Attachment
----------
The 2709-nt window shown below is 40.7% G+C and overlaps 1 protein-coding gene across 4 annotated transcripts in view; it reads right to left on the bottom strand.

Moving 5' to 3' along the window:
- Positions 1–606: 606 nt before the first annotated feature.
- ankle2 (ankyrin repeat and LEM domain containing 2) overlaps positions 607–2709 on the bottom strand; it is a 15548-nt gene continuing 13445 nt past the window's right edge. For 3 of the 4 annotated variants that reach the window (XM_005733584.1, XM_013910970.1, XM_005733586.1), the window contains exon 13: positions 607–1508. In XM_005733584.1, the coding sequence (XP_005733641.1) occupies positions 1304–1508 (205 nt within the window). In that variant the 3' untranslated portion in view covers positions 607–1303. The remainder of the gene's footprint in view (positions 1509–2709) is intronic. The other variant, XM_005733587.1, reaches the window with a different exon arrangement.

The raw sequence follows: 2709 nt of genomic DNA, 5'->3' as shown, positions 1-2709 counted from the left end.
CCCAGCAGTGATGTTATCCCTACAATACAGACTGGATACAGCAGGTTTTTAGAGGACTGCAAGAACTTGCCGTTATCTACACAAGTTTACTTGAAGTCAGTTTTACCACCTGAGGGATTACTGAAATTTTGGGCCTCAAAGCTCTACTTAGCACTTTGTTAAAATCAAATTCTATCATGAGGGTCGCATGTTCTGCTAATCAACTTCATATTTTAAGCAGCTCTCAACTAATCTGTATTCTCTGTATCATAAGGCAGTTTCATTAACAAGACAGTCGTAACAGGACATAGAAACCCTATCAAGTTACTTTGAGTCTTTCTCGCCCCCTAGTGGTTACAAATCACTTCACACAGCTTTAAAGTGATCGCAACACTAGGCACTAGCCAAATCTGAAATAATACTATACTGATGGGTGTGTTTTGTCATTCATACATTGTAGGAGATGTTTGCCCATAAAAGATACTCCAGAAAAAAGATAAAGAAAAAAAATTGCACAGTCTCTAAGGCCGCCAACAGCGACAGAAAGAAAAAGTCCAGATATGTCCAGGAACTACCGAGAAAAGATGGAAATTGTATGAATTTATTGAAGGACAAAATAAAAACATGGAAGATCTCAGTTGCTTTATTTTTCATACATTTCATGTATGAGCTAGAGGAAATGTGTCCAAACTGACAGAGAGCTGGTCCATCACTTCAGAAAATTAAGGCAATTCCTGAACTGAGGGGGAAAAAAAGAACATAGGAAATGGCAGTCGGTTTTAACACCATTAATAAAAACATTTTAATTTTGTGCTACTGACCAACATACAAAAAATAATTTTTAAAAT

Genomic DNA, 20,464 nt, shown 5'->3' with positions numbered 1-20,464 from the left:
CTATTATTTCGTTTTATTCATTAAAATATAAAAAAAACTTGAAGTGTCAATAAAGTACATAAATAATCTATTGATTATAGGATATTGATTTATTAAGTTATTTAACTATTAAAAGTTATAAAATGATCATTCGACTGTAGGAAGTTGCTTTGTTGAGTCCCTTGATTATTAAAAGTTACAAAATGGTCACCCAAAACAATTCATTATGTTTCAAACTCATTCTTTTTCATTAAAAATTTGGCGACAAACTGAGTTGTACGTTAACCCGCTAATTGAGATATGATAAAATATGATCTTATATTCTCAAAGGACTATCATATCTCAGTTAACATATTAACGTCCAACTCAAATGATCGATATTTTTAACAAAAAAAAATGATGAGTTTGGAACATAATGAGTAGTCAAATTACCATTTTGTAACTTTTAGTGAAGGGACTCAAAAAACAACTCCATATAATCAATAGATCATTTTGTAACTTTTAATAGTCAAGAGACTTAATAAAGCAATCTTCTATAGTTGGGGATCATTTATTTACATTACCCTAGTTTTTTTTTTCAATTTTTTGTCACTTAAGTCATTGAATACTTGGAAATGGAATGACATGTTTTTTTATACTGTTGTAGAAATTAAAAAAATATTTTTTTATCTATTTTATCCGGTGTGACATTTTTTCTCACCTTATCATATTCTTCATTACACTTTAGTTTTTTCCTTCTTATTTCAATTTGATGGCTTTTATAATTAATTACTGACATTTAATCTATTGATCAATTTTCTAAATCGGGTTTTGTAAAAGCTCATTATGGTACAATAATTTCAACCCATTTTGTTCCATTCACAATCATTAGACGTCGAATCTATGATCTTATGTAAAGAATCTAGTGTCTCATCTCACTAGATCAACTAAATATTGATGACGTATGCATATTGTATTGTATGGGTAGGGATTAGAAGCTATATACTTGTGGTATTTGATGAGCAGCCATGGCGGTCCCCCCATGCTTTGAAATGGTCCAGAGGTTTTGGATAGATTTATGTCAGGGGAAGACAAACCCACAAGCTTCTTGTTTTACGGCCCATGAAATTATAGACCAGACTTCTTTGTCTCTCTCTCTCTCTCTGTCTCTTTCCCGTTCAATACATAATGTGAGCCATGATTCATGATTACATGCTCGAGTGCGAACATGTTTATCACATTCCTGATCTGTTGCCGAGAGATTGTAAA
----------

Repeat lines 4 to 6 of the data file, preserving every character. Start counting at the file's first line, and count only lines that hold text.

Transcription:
- ankle2 (ankyrin repeat and LEM domain containing 2) overlaps positions 607–2709 on the bottom strand; it is a 15548-nt gene continuing 13445 nt past the window's right edge. For 3 of the 4 annotated variants that reach the window (XM_005733584.1, XM_013910970.1, XM_005733586.1), the window contains exon 13: positions 607–1508. In XM_005733584.1, the coding sequence (XP_005733641.1) occupies positions 1304–1508 (205 nt within the window). In that variant the 3' untranslated portion in view covers positions 607–1303. The remainder of the gene's footprint in view (positions 1509–2709) is intronic. The other variant, XM_005733587.1, reaches the window with a different exon arrangement.

The raw sequence follows: 2709 nt of genomic DNA, 5'->3' as shown, positions 1-2709 counted from the left end.
CCCAGCAGTGATGTTATCCCTACAATACAGACTGGATACAGCAGGTTTTTAGAGGACTGCAAGAACTTGCCGTTATCTACACAAGTTTACTTGAAGTCAGTTTTACCACCTGAGGGATTACTGAAATTTTGGGCCTCAAAGCTCTACTTAGCACTTTGTTAAAATCAAATTCTATCATGAGGGTCGCATGTTCTGCTAATCAACTTCATATTTTAAGCAGCTCTCAACTAATCTGTATTCTCTGTATCATAAGGCAGTTTCATTAACAAGACAGTCGTAACAGGACATAGAAACCCTATCAAGTTACTTTGAGTCTTTCTCGCCCCCTAGTGGTTACAAATCACTTCACACAGCTTTAAAGTGATCGCAACACTAGGCACTAGCCAAATCTGAAATAATACTATACTGATGGGTGTGTTTTGTCATTCATACATTGTAGGAGATGTTTGCCCATAAAAGATACTCCAGAAAAAAGATAAAGAAAAAAAATTGCACAGTCTCTAAGGCCGCCAACAGCGACAGAAAGAAAAAGTCCAGATATGTCCAGGAACTACCGAGAAAAGATGGAAATTGTATGAATTTATTGAAGGACAAAATAAAAACATGGAAGATCTCAGTTGCTTTATTTTTCATACATTTCATGTATGAGCTAGAGGAAATGTGTCCAAACTGACAGAGAGCTGGTCCATCACTTCAGAAAATTAAGGCAATTCCTGAACTGAGGGGGAAAAAAAGAACATAGGAAATGGCAGTCGGTTTTAACACCATTAATAAAAACATTTTAATTTTGTGCTACTGACCAACATACAAAAAATAATTTTTAAAAT